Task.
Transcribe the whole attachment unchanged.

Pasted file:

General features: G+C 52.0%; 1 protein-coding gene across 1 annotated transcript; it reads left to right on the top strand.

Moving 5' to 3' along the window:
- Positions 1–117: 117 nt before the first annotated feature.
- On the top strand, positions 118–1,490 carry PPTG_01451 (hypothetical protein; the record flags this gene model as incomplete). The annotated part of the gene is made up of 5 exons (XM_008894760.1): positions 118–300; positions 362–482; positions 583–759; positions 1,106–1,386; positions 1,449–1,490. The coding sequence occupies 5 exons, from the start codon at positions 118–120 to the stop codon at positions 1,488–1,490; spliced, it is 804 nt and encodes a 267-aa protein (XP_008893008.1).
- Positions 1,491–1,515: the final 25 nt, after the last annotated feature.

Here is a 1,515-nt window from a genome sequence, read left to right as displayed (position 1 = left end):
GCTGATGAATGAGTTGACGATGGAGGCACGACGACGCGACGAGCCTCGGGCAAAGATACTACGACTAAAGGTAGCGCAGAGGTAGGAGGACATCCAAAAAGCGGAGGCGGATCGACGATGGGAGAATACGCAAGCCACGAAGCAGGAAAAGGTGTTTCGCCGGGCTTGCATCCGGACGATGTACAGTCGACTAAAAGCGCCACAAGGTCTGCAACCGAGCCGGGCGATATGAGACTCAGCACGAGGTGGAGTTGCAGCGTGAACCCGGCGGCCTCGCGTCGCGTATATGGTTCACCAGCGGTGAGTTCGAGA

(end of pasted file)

General features: G+C 52.0%; 1 protein-coding gene across 1 annotated transcript; it reads left to right on the top strand.

Moving 5' to 3' along the window:
- Positions 1–117: 117 nt before the first annotated feature.
- On the top strand, positions 118–1,490 carry PPTG_01451 (hypothetical protein; the record flags this gene model as incomplete). The annotated part of the gene is made up of 5 exons (XM_008894760.1): positions 118–300; positions 362–482; positions 583–759; positions 1,106–1,386; positions 1,449–1,490. The coding sequence occupies 5 exons, from the start codon at positions 118–120 to the stop codon at positions 1,488–1,490; spliced, it is 804 nt and encodes a 267-aa protein (XP_008893008.1).
- Positions 1,491–1,515: the final 25 nt, after the last annotated feature.

Here is a 1,515-nt window from a genome sequence, read left to right as displayed (position 1 = left end):
GCTGATGAATGAGTTGACGATGGAGGCACGACGACGCGACGAGCCTCGGGCAAAGATACTACGACTAAAGGTAGCGCAGAGGTAGGAGGACATCCAAAAAGCGGAGGCGGATCGACGATGGGAGAATACGCAAGCCACGAAGCAGGAAAAGGTGTTTCGCCGGGCTTGCATCCGGACGATGTACAGTCGACTAAAAGCGCCACAAGGTCTGCAACCGAGCCGGGCGATATGAGACTCAGCACGAGGTGGAGTTGCAGCGTGAACCCGGCGGCCTCGCGTCGCGTATATGGTTCACCAGCGGTGAGTTCGAGA